If there is one thing that all runners can agree upon, it is that we must maintain integrity in the sport.
When you run a race, you have to follow all of the rules and that means running the entire race yourself by foot (unless the race is a multisport event or relay).
People who have been plugged into the sport of running for many years may recall the infamous story of Rosie Ruiz, the woman who was declared the winner of the 1980 Boston Marathon.
Rosie Ruiz was rightfully stripped of this title that she robbed from the other honest participants days after the event when it was proven that she was driven just a mile or so from the finish line and started running from there.
Imagine being the real winner who had run the entire 26.2 miles and outrun every other honest participant in the race only to have the glory of breaking the tape and being crowned the champion on site.
Even the other podium contenders would be affected by the emotional celebration and recognition attained on race day by finishing in the top three.
Although the rightful winners were later recognized, and given the appropriate prizes and medals, athletes who cheat take away an experience and glory the real winners earn that you can never get back.
Unfortunately, despite the advancements in electronic time chips, which makes it much more difficult to jump into a race that is already underway and not run the entire distance, there are still astonishing cases of runners who decide to cheat in running races.
One such case happened at the 2023 GB Ultras Manchester to Liverpool 50-mile race on April 7.
Here, Joasia Zakrzewski, one of the top Scottish ultramarathon runners, was said to finish in third place, but it appears she was driven in a car for approximately 2.5 miles of the race.
Zakrzewski is a 47-year-old GP from Dumfries, Scotland.
Dr. Zakrzewski not only won the Taipei Ultramarathon in Taiwan in February outright—beating all the women and men—but she also set a world record across 255 miles (411.5 km) in the 48-hour event.
Her running success has not only been as of late.
While representing Great Britain, Dr. Zakrzewski won individual silver in the 2011 IAU World 100km Championships and took bronze in 2014 and 2015.
She won a 24-hour event in Australia in 2020 at age 44, covering a distance of 236.561km.
Dr. Zakrzewski has also set a couple of records, including the Scottish 24-hour record, the Scottish 100 miles record, and the British 200k.
The primary thing that raised suspicions that Dr. Zakrzewski may have cheated in the 2023 GB Ultra race was the fact that her location was tracked on GPX mapping data and indicated that she covered a mile of the race in just one minute and 40 seconds.
This is not only significantly faster than the pace Dr. Zakrzewski had been averaging in the 50-mile race, but also physically impossible.
Reports indicate that the race director of the GB Ultras race, Wayne Drinkwater, received a tip-off after the race was over that a runner had gained an unfair, competitive advantage for part of the event.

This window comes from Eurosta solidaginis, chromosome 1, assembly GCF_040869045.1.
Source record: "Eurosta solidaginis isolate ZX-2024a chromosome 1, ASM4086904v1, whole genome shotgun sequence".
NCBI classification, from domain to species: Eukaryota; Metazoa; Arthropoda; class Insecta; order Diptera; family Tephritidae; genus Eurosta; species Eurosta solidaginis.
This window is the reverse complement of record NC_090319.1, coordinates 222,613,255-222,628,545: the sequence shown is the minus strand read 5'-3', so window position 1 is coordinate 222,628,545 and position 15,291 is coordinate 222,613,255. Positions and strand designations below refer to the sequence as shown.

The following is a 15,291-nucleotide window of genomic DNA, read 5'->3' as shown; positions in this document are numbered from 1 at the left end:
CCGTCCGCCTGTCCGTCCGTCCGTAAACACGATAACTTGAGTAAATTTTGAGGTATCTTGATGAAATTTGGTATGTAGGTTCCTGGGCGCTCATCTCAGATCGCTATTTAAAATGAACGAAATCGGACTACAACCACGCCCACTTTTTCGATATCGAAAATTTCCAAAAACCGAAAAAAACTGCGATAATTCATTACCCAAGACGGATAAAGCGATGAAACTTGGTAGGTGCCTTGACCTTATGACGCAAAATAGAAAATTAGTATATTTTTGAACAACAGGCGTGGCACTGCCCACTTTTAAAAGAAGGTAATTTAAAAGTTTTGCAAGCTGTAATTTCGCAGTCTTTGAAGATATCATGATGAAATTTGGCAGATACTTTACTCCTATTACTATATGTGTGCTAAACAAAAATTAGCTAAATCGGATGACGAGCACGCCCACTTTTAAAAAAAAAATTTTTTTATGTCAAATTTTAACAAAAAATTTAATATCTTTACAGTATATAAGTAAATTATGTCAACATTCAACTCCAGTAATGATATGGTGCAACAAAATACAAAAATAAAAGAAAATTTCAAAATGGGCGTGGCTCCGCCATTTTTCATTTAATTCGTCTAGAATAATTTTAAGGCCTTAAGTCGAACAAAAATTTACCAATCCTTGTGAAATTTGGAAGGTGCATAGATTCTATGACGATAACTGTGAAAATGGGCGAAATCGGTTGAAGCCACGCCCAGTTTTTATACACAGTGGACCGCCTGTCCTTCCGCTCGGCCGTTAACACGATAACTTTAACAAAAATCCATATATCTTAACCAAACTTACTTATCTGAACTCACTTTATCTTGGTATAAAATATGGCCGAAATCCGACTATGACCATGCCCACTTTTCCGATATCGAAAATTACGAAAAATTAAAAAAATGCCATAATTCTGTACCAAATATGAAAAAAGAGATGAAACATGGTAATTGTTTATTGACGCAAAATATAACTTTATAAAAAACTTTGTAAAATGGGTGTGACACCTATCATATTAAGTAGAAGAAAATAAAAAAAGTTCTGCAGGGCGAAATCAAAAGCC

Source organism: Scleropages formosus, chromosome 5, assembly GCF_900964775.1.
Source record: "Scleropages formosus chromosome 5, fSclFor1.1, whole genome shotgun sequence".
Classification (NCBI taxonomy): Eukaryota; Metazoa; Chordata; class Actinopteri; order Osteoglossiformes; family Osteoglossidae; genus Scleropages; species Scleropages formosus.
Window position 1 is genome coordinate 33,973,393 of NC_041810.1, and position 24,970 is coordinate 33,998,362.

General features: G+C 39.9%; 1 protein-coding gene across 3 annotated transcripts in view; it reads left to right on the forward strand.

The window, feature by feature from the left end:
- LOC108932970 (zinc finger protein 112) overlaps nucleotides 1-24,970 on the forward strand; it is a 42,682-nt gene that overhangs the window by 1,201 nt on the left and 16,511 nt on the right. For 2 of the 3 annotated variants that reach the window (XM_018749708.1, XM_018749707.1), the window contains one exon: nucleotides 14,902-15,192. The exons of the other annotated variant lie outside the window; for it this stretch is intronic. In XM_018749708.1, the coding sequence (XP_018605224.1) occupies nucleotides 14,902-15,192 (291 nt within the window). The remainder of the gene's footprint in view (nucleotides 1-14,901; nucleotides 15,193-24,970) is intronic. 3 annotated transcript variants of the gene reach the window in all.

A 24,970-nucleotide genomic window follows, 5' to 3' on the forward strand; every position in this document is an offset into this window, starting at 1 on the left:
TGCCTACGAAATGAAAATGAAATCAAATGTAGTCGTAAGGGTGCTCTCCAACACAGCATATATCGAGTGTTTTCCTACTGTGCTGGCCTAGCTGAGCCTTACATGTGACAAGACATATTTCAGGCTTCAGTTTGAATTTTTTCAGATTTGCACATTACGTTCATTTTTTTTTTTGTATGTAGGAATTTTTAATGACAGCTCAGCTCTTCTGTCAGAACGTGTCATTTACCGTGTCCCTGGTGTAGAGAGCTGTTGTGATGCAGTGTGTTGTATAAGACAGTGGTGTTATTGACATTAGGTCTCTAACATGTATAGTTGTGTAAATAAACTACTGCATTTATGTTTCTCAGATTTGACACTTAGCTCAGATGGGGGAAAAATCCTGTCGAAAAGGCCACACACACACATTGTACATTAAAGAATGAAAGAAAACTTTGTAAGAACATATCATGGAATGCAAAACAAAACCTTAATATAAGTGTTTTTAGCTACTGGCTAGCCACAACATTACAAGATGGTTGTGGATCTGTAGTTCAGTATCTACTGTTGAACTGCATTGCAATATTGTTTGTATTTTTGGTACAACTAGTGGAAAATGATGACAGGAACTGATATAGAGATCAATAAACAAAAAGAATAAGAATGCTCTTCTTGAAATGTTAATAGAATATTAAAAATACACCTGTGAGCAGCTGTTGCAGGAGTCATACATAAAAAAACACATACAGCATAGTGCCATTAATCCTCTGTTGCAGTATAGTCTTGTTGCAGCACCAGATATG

According to the BBC, Drinkwater said, “The issue has been investigated and, having reviewed the data from our race tracking system, GPX data, statements provided from our event team, other competitors and from the participant herself, we can confirm that a runner has now been disqualified from the event having taken vehicle transport during part of the route.”
Drinkwater notes that a report surrounding the disqualification had been submitted to the Trail Running Association, which is an associate member of UK Athletics and the organization that provides the license for the GB Ultras.
UK Athletics is currently investigating the incident.
However, despite the fact that more investigation is seemingly taking place, Dr. Zakrzewski has already been stripped of the third-place results spot, and this designation has rightfully been awarded to Mel Sykes.
Although anytime that a runner acts dishonestly or outside of the utmost integrity while racing is extremely disappointing, fans and the running community at large are rather confused and shocked by seeing this type of unsportsmanlike conduct from Dr. Zakrzewski.
She has had such a successful career as an ultramarathon runner, and has been a real inspiration to many UK runners.
As such, her decision to commit the cardinal sin of running is certainly a head-scratcher and a big letdown.
At this time, there is still not a thorough explanation of why Dr. Zakrzewski decided to cheat in the race.
Reports note that a running friend of Dr. Zakrzewski, Adrian Stott, who was in contact with her before and during the race said that Dr. Zakrzewski had arrived the night before the event after traveling for 48 hours from Australia.
He is on record saying that her race did not unfold according to plan and as a result, she was feeling sick and tired and wanted to drop out.
Stott says Dr. Zakrzewski is sorry for any “upset” she caused.
With that said, this comment does not really provide insight into why she didn’t just drop out and take the DNF as soon as she got in the vehicle rather than get back in the race and then finish in third place as if nothing had happened.
Incidents like this one certainly call into question what motivates runners—especially high-profile ones—to make such decisions that are wholly in direct conflict with the purity of the sport.
We would like to think that every runner upholds the sanctity of the sport, but the reality is that there are disappointingly frequent cases of cheating.
Running is hard, and particularly with distance races like the marathon or an ultramarathon race, plenty can happen over the course of the event that may cause you to be unable to finish.
While no runner wants to see the dreaded DNF—did not finish—attached to their name on the results, a DNF beats cheating any day.
For more information about how to bounce back after a DNF, check out our guide here.